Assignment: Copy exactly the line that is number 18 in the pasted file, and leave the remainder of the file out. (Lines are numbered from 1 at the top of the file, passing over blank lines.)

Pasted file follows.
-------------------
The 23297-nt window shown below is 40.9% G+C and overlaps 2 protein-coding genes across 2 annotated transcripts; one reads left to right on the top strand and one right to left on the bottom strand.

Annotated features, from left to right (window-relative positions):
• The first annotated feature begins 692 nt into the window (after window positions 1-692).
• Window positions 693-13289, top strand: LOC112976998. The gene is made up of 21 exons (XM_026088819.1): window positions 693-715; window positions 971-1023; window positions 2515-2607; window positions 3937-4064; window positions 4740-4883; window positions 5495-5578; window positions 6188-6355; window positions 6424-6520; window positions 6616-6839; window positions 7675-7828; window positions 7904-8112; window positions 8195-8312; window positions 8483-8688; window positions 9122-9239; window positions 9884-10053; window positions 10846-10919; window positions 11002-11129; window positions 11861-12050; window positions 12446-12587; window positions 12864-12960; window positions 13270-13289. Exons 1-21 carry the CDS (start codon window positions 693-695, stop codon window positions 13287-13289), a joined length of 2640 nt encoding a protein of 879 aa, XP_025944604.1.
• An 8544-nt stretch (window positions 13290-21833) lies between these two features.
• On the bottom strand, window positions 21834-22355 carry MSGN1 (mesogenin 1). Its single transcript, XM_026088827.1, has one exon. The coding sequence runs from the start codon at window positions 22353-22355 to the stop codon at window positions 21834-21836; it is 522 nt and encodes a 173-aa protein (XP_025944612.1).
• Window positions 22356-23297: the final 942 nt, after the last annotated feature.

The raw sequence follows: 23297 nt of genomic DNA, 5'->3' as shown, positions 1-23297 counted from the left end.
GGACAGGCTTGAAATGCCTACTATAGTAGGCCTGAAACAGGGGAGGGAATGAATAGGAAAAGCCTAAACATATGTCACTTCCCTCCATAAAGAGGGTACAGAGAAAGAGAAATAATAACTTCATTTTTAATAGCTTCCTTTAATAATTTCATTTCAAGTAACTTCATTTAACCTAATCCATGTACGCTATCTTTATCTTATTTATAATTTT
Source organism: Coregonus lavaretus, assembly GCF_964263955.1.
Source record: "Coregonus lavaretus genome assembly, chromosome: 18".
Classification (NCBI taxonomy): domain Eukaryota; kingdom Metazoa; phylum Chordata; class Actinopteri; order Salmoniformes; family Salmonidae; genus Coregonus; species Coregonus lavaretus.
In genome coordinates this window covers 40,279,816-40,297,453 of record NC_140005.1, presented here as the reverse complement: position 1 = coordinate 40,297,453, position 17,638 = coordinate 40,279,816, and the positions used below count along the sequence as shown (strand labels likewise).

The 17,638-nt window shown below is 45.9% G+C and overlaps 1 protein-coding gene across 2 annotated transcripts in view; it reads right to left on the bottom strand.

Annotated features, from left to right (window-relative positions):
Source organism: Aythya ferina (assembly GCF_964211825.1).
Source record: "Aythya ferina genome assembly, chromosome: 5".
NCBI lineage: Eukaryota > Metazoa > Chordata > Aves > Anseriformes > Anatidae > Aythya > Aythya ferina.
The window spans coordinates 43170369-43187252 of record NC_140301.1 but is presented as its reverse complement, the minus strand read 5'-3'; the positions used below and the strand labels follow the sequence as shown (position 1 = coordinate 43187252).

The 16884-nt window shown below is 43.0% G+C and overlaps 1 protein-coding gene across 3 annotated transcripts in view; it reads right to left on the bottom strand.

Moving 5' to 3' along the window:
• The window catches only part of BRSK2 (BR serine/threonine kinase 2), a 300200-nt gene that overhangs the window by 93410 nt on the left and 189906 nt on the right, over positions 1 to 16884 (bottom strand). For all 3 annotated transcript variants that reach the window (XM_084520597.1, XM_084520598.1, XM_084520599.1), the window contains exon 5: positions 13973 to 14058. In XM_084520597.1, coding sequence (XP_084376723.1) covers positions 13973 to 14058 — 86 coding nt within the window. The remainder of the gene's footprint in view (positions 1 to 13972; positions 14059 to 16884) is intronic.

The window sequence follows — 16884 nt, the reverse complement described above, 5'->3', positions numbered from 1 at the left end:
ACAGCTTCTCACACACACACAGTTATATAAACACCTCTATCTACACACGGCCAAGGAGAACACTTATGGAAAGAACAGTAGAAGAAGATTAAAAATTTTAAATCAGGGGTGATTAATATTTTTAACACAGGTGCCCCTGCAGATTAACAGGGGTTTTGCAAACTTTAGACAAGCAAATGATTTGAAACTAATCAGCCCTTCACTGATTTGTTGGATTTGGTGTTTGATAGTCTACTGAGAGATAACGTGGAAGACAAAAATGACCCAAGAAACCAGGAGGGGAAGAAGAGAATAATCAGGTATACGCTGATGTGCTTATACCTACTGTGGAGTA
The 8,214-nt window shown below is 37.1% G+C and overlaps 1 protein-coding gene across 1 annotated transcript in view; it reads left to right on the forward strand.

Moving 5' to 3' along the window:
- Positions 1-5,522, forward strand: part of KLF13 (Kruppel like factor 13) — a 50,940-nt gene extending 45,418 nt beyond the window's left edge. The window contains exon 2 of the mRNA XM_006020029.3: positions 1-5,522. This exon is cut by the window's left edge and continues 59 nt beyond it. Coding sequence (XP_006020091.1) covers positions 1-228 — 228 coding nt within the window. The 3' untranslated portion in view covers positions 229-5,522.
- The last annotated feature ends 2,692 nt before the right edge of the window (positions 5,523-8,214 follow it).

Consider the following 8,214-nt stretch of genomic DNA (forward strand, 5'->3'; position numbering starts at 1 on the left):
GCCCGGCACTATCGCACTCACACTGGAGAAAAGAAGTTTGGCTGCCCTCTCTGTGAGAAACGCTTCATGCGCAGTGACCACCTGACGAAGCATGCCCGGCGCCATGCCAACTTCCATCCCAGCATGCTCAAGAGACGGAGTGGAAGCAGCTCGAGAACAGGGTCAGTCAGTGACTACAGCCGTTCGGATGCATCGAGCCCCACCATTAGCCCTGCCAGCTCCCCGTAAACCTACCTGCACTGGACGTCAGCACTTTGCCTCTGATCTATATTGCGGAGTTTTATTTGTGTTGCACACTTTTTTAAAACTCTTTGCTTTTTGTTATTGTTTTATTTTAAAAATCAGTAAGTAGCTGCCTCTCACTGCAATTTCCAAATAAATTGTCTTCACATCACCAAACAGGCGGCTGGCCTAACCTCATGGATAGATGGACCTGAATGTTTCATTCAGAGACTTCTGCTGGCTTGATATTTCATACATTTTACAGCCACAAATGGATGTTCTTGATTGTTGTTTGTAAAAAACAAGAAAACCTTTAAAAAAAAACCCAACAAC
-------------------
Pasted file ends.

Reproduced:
NCBI lineage: Eukaryota > Metazoa > Chordata > Aves > Anseriformes > Anatidae > Aythya > Aythya ferina.